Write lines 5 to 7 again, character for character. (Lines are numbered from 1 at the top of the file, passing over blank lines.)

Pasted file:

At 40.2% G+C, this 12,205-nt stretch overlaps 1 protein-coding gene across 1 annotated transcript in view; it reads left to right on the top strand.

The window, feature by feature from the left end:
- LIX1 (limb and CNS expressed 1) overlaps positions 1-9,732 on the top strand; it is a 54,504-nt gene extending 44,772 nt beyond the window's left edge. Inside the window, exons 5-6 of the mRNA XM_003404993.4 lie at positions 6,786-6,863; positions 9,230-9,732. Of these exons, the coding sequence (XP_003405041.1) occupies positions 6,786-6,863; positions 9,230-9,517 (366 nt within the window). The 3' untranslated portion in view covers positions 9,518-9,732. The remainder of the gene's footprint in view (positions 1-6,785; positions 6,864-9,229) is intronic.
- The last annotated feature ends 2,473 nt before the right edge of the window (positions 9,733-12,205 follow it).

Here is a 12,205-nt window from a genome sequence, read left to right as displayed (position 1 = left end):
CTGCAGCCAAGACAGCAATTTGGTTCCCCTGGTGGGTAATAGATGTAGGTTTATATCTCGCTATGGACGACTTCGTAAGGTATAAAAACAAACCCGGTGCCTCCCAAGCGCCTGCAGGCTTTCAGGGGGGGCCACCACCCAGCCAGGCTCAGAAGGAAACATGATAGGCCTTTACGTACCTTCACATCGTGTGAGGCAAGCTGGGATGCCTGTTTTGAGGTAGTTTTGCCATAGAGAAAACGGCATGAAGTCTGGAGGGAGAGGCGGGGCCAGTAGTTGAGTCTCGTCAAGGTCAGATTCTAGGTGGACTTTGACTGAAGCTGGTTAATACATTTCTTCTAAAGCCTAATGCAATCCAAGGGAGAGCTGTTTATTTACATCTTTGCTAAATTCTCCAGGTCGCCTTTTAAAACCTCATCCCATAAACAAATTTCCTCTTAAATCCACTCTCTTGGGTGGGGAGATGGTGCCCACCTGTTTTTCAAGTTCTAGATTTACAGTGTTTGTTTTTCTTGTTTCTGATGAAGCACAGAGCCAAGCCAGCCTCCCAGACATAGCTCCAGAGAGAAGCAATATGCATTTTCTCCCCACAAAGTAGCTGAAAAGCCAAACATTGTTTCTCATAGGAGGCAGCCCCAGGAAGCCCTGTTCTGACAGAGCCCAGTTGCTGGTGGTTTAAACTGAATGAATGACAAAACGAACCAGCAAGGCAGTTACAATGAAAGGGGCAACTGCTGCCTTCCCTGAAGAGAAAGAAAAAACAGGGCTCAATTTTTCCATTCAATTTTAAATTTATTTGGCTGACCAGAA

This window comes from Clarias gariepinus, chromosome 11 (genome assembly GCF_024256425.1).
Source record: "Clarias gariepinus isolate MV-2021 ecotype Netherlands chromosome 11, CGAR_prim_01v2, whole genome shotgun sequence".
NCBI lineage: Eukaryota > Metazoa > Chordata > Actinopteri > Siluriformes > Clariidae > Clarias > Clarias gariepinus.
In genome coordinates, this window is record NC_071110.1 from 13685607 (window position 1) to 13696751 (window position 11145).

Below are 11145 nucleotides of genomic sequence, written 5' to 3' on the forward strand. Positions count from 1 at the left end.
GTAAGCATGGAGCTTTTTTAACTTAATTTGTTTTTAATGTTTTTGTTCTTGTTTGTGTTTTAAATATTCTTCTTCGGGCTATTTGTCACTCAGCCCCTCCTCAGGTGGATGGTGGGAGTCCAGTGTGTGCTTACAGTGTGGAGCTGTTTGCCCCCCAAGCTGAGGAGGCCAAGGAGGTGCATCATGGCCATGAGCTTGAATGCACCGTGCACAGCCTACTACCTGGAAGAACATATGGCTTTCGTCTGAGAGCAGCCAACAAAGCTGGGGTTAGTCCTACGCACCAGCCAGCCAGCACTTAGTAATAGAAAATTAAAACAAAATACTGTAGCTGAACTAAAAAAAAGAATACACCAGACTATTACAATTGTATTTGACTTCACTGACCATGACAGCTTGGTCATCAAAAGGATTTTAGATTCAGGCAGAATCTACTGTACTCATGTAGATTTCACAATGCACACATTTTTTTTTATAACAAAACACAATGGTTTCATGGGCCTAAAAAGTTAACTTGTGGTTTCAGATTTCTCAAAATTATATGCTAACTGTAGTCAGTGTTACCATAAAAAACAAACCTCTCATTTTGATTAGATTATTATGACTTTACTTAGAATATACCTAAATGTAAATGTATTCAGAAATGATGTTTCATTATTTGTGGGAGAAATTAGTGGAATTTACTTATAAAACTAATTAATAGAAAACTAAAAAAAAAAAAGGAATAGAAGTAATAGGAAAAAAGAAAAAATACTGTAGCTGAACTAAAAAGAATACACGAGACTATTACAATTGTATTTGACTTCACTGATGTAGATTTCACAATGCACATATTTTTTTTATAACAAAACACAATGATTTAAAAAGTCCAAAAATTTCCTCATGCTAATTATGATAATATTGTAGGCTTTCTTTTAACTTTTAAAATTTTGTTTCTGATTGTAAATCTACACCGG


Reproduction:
Here is a 12,205-nt window from a genome sequence, read left to right as displayed (position 1 = left end):
CTGCAGCCAAGACAGCAATTTGGTTCCCCTGGTGGGTAATAGATGTAGGTTTATATCTCGCTATGGACGACTTCGTAAGGTATAAAAACAAACCCGGTGCCTCCCAAGCGCCTGCAGGCTTTCAGGGGGGGCCACCACCCAGCCAGGCTCAGAAGGAAACATGATAGGCCTTTACGTACCTTCACATCGTGTGAGGCAAGCTGGGATGCCTGTTTTGAGGTAGTTTTGCCATAGAGAAAACGGCATGAAGTCTGGAGGGAGAGGCGGGGCCAGTAGTTGAGTCTCGTCAAGGTCAGATTCTAGGTGGACTTTGACTGAAGCTGGTTAATACATTTCTTCTAAAGCCTAATGCAATCCAAGGGAGAGCTGTTTATTTACATCTTTGCTAAATTCTCCAGGTCGCCTTTTAAAACCTCATCCCATAAACAAATTTCCTCTTAAATCCACTCTCTTGGGTGGGGAGATGGTGCCCACCTGTTTTTCAAGTTCTAGATTTACAGTGTTTGTTTTTCTTGTTTCTGATGAAGCACAGAGCCAAGCCAGCCTCCCAGACATAGCTCCAGAGAGAAGCAATATGCATTTTCTCCCCACAAAGTAGCTGAAAAGCCAAACATTGTTTCTCATAGGAGGCAGCCCCAGGAAGCCCTGTTCTGACAGAGCCCAGTTGCTGGTGGTTTAAACTGAATGAATGACAAAACGAACCAGCAAGGCAGTTACAATGAAAGGGGCAACTGCTGCCTTCCCTGAAGAGAAAGAAAAAACAGGGCTCAATTTTTCCATTCAATTTTAAATTTATTTGGCTGACCAGAA

This window comes from Clarias gariepinus, chromosome 11 (genome assembly GCF_024256425.1).